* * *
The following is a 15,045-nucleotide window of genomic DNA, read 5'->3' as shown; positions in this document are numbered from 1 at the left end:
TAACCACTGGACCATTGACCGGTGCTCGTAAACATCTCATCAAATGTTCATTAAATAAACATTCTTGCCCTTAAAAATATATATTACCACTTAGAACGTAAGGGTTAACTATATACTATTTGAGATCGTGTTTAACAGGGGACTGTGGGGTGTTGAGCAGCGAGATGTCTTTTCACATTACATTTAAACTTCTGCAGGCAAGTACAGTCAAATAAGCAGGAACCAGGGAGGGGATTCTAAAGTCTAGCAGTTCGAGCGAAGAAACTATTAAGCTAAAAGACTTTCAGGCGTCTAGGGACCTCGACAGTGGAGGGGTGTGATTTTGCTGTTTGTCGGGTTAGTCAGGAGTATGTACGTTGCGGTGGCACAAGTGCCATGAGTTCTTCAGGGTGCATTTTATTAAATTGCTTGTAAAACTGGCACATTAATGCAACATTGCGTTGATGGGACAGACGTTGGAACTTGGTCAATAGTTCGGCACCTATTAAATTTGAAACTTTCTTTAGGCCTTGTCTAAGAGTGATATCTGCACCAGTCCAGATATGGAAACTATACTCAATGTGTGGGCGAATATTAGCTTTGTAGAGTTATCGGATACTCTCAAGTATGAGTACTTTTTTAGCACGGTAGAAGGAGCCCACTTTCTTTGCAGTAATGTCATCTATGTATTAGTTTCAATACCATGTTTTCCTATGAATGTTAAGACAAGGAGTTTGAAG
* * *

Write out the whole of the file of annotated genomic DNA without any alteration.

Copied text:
The following is a 15,045-nucleotide window of genomic DNA, read 5'->3' as shown; positions in this document are numbered from 1 at the left end:
TAACCACTGGACCATTGACCGGTGCTCGTAAACATCTCATCAAATGTTCATTAAATAAACATTCTTGCCCTTAAAAATATATATTACCACTTAGAACGTAAGGGTTAACTATATACTATTTGAGATCGTGTTTAACAGGGGACTGTGGGGTGTTGAGCAGCGAGATGTCTTTTCACATTACATTTAAACTTCTGCAGGCAAGTACAGTCAAATAAGCAGGAACCAGGGAGGGGATTCTAAAGTCTAGCAGTTCGAGCGAAGAAACTATTAAGCTAAAAGACTTTCAGGCGTCTAGGGACCTCGACAGTGGAGGGGTGTGATTTTGCTGTTTGTCGGGTTAGTCAGGAGTATGTACGTTGCGGTGGCACAAGTGCCATGAGTTCTTCAGGGTGCATTTTATTAAATTGCTTGTAAAACTGGCACATTAATGCAACATTGCGTTGATGGGACAGACGTTGGAACTTGGTCAATAGTTCGGCACCTATTAAATTTGAAACTTTCTTTAGGCCTTGTCTAAGAGTGATATCTGCACCAGTCCAGATATGGAAACTATACTCAATGTGTGGGCGAATATTAGCTTTGTAGAGTTATCGGATACTCTCAAGTATGAGTACTTTTTTAGCACGGTAGAAGGAGCCCACTTTCTTTGCAGTAATGTCATCTATGTATTAGTTTCAATACCATGTTTTCCTATGAATGTTAAGACAAGGAGTTTGAAG